Presenting the latest data on poverty and the annual guide to places that give access to essential services to the most vulnerable in Rome, Sant’Egidio’s president, Marco Impagliazzo, calls for immediate and concrete actions to tackle the economic crisis.
By Edoardo Giribaldi
During the traditional press conference that wrapped up the year in terms of solidarity and concrete aid provided, the Sant’Egidio Community’s president, Marco Impagliazzo, presented what has been defined as the “Michelin guide” of the poor. Dove mangiare, dormire, lavarsi (“Where to eat, sleep, wash”) is a book that lays out a list of places offering essential services to the most vulnerable in Rome.
“The guide also has the function of introducing the readers to the huge net of solidarity already existing and proliferating in Rome,” Impagliazzo said. There are, for example, 33 soup kitchens, 35 dormitories, 28 places where people can wash, and four shelters for the sick and their relatives.
Solidarity is an investment
The book is so particular because it is written by volunteers and people who have concretely benefitted from the structures. “That’s why,” the president affirmed, “when we had to pick up a theme, we chose the phrase ‘solidarity is an investment’.”
This year also marks the 40th anniversary of another relevant initiative developed by Sant’Egidio throughout the years, the traditional “Christmas lunch.” “We started in 1982, with small groups at Santa Maria in Trastevere’s church,” Impagliazzo recalled, “and today we gather over 250,000 people worldwide.”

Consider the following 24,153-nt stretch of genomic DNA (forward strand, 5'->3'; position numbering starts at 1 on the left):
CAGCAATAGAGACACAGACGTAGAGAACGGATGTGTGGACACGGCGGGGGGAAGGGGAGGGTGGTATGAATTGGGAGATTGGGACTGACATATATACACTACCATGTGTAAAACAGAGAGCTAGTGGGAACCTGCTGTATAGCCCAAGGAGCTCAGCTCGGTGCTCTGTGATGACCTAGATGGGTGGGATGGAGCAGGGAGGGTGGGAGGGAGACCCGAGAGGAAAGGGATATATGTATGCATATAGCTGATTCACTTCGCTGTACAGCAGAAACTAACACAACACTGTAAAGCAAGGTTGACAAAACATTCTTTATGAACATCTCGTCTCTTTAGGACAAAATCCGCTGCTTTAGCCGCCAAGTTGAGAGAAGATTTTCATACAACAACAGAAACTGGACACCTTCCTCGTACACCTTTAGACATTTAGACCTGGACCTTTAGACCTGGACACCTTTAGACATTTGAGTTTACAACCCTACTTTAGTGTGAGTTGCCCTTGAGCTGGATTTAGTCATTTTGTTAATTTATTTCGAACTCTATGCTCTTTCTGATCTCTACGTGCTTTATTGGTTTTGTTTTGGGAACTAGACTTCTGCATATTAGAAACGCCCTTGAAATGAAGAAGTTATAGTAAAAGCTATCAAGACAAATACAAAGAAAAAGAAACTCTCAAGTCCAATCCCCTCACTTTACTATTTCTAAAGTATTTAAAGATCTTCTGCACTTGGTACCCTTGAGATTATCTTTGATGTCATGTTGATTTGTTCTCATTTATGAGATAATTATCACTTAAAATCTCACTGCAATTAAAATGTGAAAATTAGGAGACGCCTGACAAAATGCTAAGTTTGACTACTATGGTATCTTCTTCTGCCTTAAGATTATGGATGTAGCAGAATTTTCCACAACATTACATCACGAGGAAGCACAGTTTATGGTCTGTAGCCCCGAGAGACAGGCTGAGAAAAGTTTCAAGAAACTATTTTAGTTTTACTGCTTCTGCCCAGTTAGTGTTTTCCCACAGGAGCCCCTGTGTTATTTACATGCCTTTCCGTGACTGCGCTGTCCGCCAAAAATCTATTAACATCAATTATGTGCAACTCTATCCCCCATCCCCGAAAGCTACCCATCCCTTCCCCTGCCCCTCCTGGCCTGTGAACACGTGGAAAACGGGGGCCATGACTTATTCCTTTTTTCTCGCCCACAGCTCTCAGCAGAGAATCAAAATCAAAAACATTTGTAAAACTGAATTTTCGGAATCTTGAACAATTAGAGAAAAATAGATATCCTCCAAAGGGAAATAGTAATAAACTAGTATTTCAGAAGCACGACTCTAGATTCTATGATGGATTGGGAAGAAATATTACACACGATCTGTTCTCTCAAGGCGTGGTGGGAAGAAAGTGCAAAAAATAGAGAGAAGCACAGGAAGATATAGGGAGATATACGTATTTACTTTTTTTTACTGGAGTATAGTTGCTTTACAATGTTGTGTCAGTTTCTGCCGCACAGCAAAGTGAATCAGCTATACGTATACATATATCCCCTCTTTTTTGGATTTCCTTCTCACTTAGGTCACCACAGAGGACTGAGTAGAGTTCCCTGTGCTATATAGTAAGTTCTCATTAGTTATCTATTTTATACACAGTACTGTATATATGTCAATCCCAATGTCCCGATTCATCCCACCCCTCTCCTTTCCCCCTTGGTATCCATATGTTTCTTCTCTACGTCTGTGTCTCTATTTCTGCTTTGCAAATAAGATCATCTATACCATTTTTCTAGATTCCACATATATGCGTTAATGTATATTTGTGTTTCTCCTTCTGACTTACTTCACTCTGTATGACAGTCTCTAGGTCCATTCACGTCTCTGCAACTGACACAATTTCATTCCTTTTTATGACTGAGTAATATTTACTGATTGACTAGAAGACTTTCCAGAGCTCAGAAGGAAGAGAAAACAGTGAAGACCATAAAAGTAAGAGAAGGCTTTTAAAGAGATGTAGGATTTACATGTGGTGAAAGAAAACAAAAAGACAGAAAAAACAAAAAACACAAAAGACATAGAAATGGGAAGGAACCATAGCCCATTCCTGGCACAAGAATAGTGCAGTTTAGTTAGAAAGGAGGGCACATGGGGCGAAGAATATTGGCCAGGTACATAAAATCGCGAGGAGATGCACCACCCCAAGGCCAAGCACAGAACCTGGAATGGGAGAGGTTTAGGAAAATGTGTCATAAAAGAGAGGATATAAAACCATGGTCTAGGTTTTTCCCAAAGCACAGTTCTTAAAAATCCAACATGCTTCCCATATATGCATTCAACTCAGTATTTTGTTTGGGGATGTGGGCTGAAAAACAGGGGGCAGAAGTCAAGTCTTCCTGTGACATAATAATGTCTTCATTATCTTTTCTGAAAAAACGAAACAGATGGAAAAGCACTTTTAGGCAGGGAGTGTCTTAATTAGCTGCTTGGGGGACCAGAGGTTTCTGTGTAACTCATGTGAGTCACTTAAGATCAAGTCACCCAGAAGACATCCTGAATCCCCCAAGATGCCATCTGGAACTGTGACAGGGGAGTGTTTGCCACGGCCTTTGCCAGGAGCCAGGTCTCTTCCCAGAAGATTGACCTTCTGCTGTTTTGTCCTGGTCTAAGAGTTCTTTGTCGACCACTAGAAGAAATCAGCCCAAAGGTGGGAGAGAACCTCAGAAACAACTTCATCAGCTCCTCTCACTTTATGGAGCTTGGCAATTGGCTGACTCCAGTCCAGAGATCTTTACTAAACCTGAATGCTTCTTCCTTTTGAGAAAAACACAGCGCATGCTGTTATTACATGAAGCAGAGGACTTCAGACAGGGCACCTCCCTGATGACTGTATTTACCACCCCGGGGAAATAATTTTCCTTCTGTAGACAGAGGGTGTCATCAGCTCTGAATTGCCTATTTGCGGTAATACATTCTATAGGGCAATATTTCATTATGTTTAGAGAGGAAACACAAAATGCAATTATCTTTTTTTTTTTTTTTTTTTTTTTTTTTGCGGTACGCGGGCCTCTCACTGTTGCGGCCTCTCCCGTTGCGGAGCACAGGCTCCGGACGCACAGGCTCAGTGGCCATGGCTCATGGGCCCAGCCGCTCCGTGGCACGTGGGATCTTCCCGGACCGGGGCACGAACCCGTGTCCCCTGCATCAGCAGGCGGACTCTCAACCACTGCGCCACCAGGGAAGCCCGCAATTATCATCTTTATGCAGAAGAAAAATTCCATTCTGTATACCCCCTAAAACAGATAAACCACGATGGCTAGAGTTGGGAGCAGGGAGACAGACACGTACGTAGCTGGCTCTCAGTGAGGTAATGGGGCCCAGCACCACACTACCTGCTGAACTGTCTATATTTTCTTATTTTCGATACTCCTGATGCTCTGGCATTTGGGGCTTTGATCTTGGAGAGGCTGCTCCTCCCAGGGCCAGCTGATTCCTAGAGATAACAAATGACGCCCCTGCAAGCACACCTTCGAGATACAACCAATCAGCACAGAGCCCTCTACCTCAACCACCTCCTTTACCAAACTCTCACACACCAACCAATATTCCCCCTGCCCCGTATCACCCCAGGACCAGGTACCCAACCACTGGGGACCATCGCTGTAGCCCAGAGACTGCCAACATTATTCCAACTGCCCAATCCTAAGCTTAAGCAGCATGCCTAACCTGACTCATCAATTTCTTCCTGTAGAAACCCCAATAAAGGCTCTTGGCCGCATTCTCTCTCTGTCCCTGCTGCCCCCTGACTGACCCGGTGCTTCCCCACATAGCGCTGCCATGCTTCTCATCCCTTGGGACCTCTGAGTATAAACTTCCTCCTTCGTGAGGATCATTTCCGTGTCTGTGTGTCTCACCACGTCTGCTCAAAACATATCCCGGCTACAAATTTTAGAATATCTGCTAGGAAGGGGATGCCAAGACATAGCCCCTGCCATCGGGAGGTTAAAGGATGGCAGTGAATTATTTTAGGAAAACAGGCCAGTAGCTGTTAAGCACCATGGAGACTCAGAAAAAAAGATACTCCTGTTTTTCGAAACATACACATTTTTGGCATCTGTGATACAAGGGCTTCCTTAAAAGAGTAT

“It all started from a statement, that everybody should celebrate a dignified Christmas, and a simple question: How could we make that possible?”
Two realities blending together
The spirit of the Community has been summed up by both Benedict XVI and Pope Francis: “Here, people who serve and people who are served blend together.” The two realities “are not detached,” and solidarity is not something that “falls from above on the most troubled,” the president said.
The context in which Sant’Egidio is called to operate is a very challenging one, with the ongoing economic crisis that caused further difficulties in the aftermath of the pandemic. “At the beginning of the year, we registered an improvement,” Impagliazzo reported. “People had started to be hired again, but the inflation is now a pressing problem, touching especially single-income families, single mothers, those in precarious situations, and elderly people with low pensions.”
The latest data provided by Istat reported that 10% of the Italian population is living under challenging conditions. “We must not forget that, behind these numbers, there are people,” Impagliazzo remarked. “We cannot make politics only on public debates and social media. We have to listen to the real needs of the citizens.”
In terms of concrete interventions, Sant’Egidio’s president recalled the partnership with the Californian project “Housing First,” which provided a dwelling place to many homeless people and created tiny communities of elder people living together with a voluntary subsidy.
“Having a house was the first step to start over for many people”
“Let us not forget Ukraine”
Impagliazzo provided some data that painted a good overview of Sant’Egidio’s activities. Roughly 600,000 food packages have been provided since the pandemic started, which is three times more than before Covid-19. One million meals have been distributed since 2020 in Sant’Egidio’s centers in Rome, Genova, Novara, Frosinone, and Lucca.
The president concluded the conference by calling up new volunteers to join the Community and remembering the many women and children from Ukraine that will be welcomed by Sant’Egidio throughout the following months. “Let us not forget Ukraine. Let us not forget the Ukrainians,” he said.